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Donnerstag, 3. Mai 2012

Tromsø Island, North Norway

I started my life in freedom in a blessed place of this world, exactly 22 years ago, at age of 22: Sunndal Fjord in Norway, Sunndalsøra. Long story, old story.
As I had to leave Norway, in July 1990, I cried. Since then I never stopped to consider that corner of the world my soul place. As I had to leave Norway again, in January 2012, I cried again. Same intensity.
*yes, these are my hands, my red gloves and myself is taking this amazing picture .... I look at it and I still cannot believe I was there ......... The PARADISE DOES EXISTS in so many places on Earth, really!
 After 22 years I found the reason to spend my last savings and go to Norway. Not to Sunndalsøra, as the place were very strongly connected to the people I met there 22 years ago. And they are not there anymore.
The reason was a half marathon, a running race. My first competitional pure half marathon ever. I wrote about the event here, you’ll enjoy the story and the pictures.
But about the small paradise I discovered in Tromsø I didn’t write much and now is the time to do it.

Shortly about light and darkness
 Tromsø is located in the middle of the Aurora Borealis zone, and is in fact one of the best places in the world to observe this phenomenon.
 Because of the planet’s rotation, Tromsø moves into the Aurora zone around 6 p.m., and moves out again around midnight. As it is light round the clock in the summer, no aurora is visible between late April and mid August.
The Midnight Sun occurs from about 18th of May to 26th of July, although the mountains in the north block the view of the midnight sun for a few days, meaning that one can see the sun from about 21st of May to 21 of July. Owing to Tromsø’s high latitude, twilight is long, meaning there is no real darkness between late April and mid August (like in Sunndalsøra too).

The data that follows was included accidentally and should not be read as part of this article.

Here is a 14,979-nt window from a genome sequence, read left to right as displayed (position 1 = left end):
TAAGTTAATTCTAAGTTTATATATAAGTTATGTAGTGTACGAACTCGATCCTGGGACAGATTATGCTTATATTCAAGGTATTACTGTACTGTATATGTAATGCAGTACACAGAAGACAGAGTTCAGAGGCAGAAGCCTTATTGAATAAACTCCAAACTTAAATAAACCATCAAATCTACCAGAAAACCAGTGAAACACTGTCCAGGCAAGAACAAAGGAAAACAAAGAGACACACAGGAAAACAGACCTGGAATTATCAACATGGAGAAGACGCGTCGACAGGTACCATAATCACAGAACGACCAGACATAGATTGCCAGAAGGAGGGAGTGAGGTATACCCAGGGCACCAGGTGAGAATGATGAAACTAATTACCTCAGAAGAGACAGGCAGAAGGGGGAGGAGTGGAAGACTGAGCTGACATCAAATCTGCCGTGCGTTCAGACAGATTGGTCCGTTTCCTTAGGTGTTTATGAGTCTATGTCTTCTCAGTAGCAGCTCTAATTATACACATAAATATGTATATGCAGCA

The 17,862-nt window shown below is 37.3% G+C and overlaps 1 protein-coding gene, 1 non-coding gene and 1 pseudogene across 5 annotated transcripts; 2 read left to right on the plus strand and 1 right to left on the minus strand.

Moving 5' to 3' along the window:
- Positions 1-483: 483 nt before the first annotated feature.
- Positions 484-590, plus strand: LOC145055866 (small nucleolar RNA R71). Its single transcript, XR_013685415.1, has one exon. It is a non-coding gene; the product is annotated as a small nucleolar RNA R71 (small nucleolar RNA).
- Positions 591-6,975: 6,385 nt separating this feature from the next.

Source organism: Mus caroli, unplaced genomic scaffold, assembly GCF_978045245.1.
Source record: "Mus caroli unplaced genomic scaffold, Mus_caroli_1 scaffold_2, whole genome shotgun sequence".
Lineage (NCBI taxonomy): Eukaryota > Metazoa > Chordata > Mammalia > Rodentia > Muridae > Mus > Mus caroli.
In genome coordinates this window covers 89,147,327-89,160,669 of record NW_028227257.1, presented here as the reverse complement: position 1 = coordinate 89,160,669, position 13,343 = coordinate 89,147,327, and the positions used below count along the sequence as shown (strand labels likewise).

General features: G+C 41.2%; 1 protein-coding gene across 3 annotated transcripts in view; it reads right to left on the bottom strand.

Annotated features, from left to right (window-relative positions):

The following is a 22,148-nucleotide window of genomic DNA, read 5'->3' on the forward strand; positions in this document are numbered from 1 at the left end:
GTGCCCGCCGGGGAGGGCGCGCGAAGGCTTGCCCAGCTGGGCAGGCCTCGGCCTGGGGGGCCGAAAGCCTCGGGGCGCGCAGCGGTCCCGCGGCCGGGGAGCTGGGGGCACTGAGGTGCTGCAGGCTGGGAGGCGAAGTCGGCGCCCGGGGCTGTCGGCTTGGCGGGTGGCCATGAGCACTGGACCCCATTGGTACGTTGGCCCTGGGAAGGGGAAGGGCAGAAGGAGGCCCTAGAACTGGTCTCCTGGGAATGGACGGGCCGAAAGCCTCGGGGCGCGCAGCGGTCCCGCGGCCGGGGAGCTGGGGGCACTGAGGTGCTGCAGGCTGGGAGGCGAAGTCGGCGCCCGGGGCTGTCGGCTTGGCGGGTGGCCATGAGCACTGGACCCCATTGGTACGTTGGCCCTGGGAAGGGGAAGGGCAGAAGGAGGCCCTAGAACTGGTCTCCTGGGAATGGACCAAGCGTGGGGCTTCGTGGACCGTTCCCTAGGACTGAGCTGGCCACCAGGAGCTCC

The sun remains below the horizon during the Polar Night from about 26th of November to 15th of January, but owing to the mountains the sun is not visible from 21st of November to 21st of January. 
The return of the sun is an occasion for celebration. However, because of the twilight, there is some daylight for a couple of hours even around midwinter (so between 11 a.m. and 2 p.m.).

Tromsø city is the 9th largest urban area in Norway by population and there are living about 69.100 people. It is also the largest city and the largest urban area in Northern Norway. The city is actually located on the small island of Tromsøya, 350 km inside the arctic circle. The island is connected to the mainland by a long bridge (if I remember right, about 1.700 m long) and a much longer tunnel.
Tromsø also means the world’s most northerly: University, Cathedral, Planetarium, Botanical Garden, brewery and the station of the Hurtigruten.
The city centre of Tromsø contains the highest number of old wooden houses in Northern Norway, the oldest house dating from 1789.

The Hurtigruten 
is a Norwegian passenger and freight line with daily sallings along Norway’s western and northern coast. The enormous ships sail almost the entire length of the country, completing the roundtrip journey in 11 days. The trip has been described as the “World’s Most Beautiful Sea Voyage”.